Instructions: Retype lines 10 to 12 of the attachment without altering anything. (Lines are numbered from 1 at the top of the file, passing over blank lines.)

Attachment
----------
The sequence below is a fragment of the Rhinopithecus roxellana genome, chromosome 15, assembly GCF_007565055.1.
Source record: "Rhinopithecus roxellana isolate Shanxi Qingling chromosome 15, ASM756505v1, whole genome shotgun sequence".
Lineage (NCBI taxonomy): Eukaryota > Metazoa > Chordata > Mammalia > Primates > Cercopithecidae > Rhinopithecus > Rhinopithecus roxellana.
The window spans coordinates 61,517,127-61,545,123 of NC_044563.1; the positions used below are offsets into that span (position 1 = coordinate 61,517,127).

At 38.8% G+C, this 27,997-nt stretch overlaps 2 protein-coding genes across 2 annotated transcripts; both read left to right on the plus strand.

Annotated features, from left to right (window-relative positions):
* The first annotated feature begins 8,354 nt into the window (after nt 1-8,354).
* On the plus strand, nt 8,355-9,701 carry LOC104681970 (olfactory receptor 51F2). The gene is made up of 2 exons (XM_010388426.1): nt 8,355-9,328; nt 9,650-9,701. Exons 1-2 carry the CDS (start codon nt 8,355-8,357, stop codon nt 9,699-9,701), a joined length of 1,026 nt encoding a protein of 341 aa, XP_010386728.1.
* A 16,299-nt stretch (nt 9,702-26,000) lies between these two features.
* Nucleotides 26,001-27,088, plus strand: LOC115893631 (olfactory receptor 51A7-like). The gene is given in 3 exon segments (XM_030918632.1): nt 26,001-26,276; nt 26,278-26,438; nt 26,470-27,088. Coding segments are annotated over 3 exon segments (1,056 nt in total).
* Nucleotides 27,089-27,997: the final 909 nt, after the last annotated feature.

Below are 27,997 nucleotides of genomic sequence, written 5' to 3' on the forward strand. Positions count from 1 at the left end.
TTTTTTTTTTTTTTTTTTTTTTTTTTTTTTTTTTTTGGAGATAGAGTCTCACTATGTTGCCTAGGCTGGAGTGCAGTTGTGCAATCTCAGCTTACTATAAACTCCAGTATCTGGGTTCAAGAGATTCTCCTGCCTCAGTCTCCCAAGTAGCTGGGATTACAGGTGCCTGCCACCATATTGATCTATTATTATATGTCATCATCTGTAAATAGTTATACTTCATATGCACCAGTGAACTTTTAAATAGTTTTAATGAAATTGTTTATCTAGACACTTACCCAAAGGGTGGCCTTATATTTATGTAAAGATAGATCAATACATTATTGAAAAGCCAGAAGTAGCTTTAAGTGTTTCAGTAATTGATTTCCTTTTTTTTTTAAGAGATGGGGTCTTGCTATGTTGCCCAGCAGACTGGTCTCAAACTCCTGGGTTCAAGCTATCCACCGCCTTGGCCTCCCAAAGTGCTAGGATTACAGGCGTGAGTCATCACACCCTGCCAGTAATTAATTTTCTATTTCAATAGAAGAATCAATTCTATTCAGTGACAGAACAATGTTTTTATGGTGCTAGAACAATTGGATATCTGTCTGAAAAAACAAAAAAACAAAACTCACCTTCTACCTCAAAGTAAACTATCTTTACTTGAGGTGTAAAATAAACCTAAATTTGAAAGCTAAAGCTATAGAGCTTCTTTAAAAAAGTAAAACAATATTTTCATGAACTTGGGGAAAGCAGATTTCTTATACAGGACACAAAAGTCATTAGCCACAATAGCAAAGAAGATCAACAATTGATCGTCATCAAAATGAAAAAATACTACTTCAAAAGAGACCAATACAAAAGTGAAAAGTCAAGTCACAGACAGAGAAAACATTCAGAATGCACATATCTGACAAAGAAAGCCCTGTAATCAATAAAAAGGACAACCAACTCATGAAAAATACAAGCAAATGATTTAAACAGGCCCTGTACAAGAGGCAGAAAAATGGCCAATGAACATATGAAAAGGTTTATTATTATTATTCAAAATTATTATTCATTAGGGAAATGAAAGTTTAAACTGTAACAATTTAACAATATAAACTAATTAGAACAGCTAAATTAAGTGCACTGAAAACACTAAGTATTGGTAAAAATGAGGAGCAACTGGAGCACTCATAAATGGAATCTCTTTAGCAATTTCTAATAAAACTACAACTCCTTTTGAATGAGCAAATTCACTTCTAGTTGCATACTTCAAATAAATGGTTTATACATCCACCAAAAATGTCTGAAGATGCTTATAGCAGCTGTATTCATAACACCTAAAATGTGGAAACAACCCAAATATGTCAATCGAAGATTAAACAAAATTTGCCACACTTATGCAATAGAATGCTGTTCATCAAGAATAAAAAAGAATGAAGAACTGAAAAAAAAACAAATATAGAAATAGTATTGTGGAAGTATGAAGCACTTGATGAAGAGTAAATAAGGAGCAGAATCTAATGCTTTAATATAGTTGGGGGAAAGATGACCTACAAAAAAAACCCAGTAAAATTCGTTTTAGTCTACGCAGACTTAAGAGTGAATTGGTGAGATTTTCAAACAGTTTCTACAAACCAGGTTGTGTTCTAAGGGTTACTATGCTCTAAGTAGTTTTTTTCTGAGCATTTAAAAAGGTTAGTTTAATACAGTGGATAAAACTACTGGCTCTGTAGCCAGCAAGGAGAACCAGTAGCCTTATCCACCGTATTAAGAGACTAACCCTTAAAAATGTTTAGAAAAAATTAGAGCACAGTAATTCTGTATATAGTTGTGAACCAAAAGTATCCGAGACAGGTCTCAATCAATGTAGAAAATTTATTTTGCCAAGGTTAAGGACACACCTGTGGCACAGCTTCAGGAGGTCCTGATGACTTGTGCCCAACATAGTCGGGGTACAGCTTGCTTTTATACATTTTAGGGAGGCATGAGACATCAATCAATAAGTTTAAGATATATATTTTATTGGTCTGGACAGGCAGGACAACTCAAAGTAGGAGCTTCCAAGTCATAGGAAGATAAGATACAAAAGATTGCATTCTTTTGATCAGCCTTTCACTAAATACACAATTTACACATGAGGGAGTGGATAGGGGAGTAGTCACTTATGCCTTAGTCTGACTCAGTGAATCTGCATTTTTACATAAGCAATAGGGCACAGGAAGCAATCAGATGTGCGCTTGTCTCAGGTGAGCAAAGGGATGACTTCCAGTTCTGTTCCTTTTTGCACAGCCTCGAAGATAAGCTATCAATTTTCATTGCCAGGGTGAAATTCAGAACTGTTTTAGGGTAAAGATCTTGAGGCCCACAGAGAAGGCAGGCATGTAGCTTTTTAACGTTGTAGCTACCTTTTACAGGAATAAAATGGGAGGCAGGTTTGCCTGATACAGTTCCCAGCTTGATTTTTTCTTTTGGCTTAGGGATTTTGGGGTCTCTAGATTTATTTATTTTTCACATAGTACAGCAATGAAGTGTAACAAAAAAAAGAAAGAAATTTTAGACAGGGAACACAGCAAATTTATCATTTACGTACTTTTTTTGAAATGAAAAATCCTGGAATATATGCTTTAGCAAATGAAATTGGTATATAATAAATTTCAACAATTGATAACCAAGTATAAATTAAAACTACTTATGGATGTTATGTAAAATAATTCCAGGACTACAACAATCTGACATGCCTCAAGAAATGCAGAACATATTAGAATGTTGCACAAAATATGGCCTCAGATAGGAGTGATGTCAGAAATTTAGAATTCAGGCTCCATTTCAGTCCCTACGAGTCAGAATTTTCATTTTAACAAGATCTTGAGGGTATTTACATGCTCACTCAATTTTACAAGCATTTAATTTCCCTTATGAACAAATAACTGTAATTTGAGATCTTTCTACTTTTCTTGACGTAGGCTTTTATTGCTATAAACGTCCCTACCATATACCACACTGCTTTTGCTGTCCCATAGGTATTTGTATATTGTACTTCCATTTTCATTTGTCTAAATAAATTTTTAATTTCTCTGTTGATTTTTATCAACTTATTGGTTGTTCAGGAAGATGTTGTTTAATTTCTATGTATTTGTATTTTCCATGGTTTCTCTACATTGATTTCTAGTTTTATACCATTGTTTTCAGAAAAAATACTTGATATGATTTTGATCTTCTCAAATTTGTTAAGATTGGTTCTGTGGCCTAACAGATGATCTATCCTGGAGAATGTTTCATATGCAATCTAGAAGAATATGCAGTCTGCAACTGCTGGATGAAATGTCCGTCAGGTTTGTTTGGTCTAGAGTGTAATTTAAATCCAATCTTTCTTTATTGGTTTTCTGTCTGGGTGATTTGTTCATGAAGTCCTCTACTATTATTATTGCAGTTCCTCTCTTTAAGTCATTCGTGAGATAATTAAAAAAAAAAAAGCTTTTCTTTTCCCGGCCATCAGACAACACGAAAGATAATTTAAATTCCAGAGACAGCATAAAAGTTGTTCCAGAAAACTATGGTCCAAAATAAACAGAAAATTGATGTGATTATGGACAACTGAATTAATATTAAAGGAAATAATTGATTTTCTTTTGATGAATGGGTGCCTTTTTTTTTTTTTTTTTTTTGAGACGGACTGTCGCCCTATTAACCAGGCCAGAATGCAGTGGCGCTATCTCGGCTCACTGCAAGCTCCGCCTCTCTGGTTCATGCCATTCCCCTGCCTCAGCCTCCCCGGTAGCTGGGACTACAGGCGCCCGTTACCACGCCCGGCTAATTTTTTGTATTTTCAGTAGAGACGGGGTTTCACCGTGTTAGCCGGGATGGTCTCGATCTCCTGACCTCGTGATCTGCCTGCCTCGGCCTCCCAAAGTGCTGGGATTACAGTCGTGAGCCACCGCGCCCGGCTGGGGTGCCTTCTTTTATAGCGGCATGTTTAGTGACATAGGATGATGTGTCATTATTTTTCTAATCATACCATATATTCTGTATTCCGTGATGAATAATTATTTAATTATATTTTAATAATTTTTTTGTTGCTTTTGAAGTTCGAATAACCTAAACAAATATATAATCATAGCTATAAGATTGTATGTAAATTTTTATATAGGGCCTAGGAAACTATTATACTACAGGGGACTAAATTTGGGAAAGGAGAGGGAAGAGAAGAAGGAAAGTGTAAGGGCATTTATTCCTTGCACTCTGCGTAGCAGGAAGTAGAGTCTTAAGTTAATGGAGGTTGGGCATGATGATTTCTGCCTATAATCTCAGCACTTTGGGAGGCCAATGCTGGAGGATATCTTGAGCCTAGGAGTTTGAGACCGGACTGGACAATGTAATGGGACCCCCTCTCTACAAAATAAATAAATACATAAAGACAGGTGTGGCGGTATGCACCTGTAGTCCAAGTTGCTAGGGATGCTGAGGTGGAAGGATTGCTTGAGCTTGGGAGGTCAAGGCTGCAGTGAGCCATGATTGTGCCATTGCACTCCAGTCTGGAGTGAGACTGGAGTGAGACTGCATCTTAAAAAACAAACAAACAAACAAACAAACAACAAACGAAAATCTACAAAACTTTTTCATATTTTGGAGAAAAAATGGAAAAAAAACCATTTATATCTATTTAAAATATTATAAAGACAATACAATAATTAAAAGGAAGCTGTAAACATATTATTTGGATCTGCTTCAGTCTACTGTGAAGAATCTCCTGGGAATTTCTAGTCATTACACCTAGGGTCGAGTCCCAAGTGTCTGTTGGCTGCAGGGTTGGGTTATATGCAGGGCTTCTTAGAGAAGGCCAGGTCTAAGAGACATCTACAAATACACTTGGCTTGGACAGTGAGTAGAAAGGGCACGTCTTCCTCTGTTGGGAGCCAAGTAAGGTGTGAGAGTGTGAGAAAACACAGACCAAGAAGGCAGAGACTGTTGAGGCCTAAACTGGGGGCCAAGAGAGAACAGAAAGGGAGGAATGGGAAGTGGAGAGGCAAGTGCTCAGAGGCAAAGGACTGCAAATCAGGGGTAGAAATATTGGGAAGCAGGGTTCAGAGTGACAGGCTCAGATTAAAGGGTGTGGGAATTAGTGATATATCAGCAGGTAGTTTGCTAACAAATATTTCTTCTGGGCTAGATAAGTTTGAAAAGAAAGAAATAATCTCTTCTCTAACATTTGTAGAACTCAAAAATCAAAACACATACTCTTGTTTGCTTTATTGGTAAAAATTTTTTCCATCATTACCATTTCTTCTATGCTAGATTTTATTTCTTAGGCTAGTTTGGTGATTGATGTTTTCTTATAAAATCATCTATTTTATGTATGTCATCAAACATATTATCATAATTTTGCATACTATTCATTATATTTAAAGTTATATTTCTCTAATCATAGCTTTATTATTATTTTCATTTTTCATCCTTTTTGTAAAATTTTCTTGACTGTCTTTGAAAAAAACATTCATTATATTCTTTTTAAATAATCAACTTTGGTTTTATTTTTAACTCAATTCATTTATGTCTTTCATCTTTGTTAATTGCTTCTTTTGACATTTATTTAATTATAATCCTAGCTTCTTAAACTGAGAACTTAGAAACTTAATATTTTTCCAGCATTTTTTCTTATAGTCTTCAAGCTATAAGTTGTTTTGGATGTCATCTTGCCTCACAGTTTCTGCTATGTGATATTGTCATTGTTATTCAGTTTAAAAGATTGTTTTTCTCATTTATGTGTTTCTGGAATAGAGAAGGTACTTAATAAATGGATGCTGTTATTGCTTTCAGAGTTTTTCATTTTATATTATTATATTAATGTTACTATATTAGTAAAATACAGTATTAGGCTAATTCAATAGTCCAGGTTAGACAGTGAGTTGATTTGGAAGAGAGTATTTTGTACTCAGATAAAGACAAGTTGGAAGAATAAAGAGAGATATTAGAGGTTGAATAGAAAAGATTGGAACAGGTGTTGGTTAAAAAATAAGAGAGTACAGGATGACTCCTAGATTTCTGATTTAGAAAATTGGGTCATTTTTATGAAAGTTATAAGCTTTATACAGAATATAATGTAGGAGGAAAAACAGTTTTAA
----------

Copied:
* Nucleotides 26,001-27,088, plus strand: LOC115893631 (olfactory receptor 51A7-like). The gene is given in 3 exon segments (XM_030918632.1): nt 26,001-26,276; nt 26,278-26,438; nt 26,470-27,088. Coding segments are annotated over 3 exon segments (1,056 nt in total).
* Nucleotides 27,089-27,997: the final 909 nt, after the last annotated feature.

Below are 27,997 nucleotides of genomic sequence, written 5' to 3' on the forward strand. Positions count from 1 at the left end.